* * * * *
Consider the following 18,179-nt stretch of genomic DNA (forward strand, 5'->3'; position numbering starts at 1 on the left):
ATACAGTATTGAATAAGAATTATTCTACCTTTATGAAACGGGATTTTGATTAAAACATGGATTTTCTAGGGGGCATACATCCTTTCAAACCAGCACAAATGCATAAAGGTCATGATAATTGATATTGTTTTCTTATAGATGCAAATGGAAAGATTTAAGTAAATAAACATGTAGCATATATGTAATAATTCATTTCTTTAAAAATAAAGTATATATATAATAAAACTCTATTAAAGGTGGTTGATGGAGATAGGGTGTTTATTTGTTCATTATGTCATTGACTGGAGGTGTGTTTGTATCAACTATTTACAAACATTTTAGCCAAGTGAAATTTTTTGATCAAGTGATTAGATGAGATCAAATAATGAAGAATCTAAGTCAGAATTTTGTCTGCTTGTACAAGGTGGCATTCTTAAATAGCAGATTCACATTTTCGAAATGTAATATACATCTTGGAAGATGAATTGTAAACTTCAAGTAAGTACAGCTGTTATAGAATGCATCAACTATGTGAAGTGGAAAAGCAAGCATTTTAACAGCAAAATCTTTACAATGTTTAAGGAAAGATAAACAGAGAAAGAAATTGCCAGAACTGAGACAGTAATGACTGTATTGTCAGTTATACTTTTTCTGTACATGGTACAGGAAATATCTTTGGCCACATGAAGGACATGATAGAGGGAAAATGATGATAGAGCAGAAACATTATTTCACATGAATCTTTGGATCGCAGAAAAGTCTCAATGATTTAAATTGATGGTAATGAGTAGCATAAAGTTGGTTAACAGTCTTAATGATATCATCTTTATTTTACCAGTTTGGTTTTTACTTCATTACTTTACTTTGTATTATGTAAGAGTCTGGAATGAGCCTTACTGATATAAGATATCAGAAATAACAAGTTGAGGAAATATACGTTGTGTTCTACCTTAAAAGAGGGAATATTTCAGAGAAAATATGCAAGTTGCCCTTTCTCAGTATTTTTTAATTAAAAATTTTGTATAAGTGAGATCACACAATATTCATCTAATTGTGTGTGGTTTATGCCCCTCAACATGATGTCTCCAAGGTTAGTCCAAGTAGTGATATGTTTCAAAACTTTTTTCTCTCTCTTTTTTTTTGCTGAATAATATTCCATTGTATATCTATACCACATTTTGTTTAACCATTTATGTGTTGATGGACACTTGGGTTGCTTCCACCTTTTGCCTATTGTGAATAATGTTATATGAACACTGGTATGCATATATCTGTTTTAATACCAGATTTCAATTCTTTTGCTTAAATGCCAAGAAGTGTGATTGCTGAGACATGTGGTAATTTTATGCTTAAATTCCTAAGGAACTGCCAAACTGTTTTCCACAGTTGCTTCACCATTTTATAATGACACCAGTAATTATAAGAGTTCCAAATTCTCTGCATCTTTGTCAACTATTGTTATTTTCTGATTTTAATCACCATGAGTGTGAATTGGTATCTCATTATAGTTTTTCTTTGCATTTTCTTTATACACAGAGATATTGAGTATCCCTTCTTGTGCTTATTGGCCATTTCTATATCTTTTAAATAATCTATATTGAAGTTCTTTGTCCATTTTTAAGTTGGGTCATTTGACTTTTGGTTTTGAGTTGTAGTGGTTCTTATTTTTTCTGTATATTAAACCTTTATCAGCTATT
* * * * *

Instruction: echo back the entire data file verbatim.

Consider the following 18,179-nt stretch of genomic DNA (forward strand, 5'->3'; position numbering starts at 1 on the left):
ATACAGTATTGAATAAGAATTATTCTACCTTTATGAAACGGGATTTTGATTAAAACATGGATTTTCTAGGGGGCATACATCCTTTCAAACCAGCACAAATGCATAAAGGTCATGATAATTGATATTGTTTTCTTATAGATGCAAATGGAAAGATTTAAGTAAATAAACATGTAGCATATATGTAATAATTCATTTCTTTAAAAATAAAGTATATATATAATAAAACTCTATTAAAGGTGGTTGATGGAGATAGGGTGTTTATTTGTTCATTATGTCATTGACTGGAGGTGTGTTTGTATCAACTATTTACAAACATTTTAGCCAAGTGAAATTTTTTGATCAAGTGATTAGATGAGATCAAATAATGAAGAATCTAAGTCAGAATTTTGTCTGCTTGTACAAGGTGGCATTCTTAAATAGCAGATTCACATTTTCGAAATGTAATATACATCTTGGAAGATGAATTGTAAACTTCAAGTAAGTACAGCTGTTATAGAATGCATCAACTATGTGAAGTGGAAAAGCAAGCATTTTAACAGCAAAATCTTTACAATGTTTAAGGAAAGATAAACAGAGAAAGAAATTGCCAGAACTGAGACAGTAATGACTGTATTGTCAGTTATACTTTTTCTGTACATGGTACAGGAAATATCTTTGGCCACATGAAGGACATGATAGAGGGAAAATGATGATAGAGCAGAAACATTATTTCACATGAATCTTTGGATCGCAGAAAAGTCTCAATGATTTAAATTGATGGTAATGAGTAGCATAAAGTTGGTTAACAGTCTTAATGATATCATCTTTATTTTACCAGTTTGGTTTTTACTTCATTACTTTACTTTGTATTATGTAAGAGTCTGGAATGAGCCTTACTGATATAAGATATCAGAAATAACAAGTTGAGGAAATATACGTTGTGTTCTACCTTAAAAGAGGGAATATTTCAGAGAAAATATGCAAGTTGCCCTTTCTCAGTATTTTTTAATTAAAAATTTTGTATAAGTGAGATCACACAATATTCATCTAATTGTGTGTGGTTTATGCCCCTCAACATGATGTCTCCAAGGTTAGTCCAAGTAGTGATATGTTTCAAAACTTTTTTCTCTCTCTTTTTTTTTGCTGAATAATATTCCATTGTATATCTATACCACATTTTGTTTAACCATTTATGTGTTGATGGACACTTGGGTTGCTTCCACCTTTTGCCTATTGTGAATAATGTTATATGAACACTGGTATGCATATATCTGTTTTAATACCAGATTTCAATTCTTTTGCTTAAATGCCAAGAAGTGTGATTGCTGAGACATGTGGTAATTTTATGCTTAAATTCCTAAGGAACTGCCAAACTGTTTTCCACAGTTGCTTCACCATTTTATAATGACACCAGTAATTATAAGAGTTCCAAATTCTCTGCATCTTTGTCAACTATTGTTATTTTCTGATTTTAATCACCATGAGTGTGAATTGGTATCTCATTATAGTTTTTCTTTGCATTTTCTTTATACACAGAGATATTGAGTATCCCTTCTTGTGCTTATTGGCCATTTCTATATCTTTTAAATAATCTATATTGAAGTTCTTTGTCCATTTTTAAGTTGGGTCATTTGACTTTTGGTTTTGAGTTGTAGTGGTTCTTATTTTTTCTGTATATTAAACCTTTATCAGCTATT